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I am trying to get a certain grammar working in my speech recognition.

My grammar definition is as follows:

<rule id="showFlight">
<example>Show me Alaska Airlines flight number 2117</example>
<example>Where is US Airways flight 45</example>
    <item>show me</item>
    <item>where is</item>
  <ruleref uri="#airline" />
  <tag>out.Carrier = rules.airline;</tag>
<item repeat="0-1">number</item>
<item repeat="1-">
  <ruleref uri="#digit" />
  <tag>out.Number = rules.digit;</tag>

My problem resides with the very last -- the digits. I define that 1-or-more digits can exist in the grammer, and this works. But when I go to extract the value in my OnSpeechRecognized callback, I only get the last digit spoken.

    public override bool OnSpeechRecognized(object sender, Microsoft.Speech.Recognition.SpeechRecognizedEventArgs e)
        String output = String.Format("Recognition Summary:\n" +
            "  Recognized phrase: {0}\n" +
            "  Confidence score {1}\n" +
            "  Grammar used: {2}\n",
            e.Result.Text, e.Result.Confidence, e.Result.Grammar.Name);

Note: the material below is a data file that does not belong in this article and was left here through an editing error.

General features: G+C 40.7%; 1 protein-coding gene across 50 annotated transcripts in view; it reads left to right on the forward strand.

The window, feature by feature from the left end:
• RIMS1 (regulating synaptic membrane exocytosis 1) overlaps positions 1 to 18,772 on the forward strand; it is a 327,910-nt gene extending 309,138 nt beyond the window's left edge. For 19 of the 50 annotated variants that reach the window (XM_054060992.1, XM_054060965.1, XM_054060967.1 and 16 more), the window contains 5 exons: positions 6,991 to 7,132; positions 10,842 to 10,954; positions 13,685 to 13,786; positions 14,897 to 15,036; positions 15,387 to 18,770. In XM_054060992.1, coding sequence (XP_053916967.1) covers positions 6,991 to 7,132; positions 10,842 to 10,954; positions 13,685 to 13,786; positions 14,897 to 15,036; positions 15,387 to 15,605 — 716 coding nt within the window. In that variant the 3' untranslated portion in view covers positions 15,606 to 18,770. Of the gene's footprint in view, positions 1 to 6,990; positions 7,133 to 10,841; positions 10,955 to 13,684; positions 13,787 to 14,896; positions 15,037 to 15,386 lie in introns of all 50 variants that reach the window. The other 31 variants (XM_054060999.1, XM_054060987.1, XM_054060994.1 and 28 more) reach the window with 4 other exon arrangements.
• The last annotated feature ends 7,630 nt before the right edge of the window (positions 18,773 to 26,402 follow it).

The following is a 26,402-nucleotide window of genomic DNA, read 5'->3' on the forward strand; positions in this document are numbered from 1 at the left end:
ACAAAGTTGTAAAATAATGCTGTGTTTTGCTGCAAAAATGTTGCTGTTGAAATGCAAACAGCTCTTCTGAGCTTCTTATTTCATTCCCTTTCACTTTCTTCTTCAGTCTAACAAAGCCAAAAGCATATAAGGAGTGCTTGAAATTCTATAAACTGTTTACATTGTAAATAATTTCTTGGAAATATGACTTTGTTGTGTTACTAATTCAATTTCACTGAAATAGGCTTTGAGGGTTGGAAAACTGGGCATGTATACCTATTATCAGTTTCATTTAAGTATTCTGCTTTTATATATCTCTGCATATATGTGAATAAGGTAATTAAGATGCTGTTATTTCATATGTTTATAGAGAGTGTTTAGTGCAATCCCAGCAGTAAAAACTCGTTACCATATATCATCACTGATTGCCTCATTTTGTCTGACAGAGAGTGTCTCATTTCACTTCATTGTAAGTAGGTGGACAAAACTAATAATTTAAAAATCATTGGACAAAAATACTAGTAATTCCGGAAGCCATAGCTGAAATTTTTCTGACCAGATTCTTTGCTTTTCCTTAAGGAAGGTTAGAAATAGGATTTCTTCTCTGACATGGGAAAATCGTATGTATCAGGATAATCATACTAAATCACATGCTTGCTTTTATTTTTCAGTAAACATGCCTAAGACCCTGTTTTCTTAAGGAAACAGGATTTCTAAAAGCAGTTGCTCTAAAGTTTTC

// Display the semantic values in the recognition result.
        Console.WriteLine("  Semantic results:");

        foreach (KeyValuePair<String, SemanticValue> child in e.Result.Semantics["ShowFlight"])
            Console.WriteLine("    {0} is {1}",
              child.Key, child.Value.Value ?? "null");


Or, more directly:


If I say "two-one-one-seven", the only digit in ["Number"] is 7. Likewise, if I say "four-five" the only digit I get returned is 5.

How can I extract all the numbers that are spoken that are part of the flight number?

Also, is there a secret internal grammar I can load that will allow me to recognize both "four-five" and "fortyfive" easily?

share|improve this question
I know absolutely ZERO about this stuff. But the definition of your number variable in the xml (<item repeat="0-1">number</item> ) appears to limit the contents to 0-1. I'm interpreting this as zero or one, not zero or more. Is this a correct analysis? – Sam Axe Sep 19 '12 at 22:04
Try the stuff listed here. I think your digit rule only accepts one digit, so you need to make it accept multiple and concatenate – Ghost Sep 19 '12 at 22:43
Dan-o: Yes, you are interpreting that line correctly. My problem was with the entry just below that though where "repeat" is set to "1-", which means "1 or more times". – Evil Closet Monkey Sep 20 '12 at 15:47
up vote 2 down vote accepted

You can simply replace the last 'item' element with the following:

  <tag>out.Number = &quot;&quot;</tag>
  <item repeat="1-">
    <ruleref uri="#digit" />
    <tag>out.Number += rules.digit;</tag>

This will concatenate all the recognized digits to out.Number.

Regarding the second question, there is no such "secret internal grammar", unfortunately. You will have to code it yourself.

share|improve this answer
Glorious, glorious number strings! Drag about coding a ton of numbers myself though. That's going to be painful. Thanks Schemeway! – Evil Closet Monkey Sep 20 '12 at 15:45

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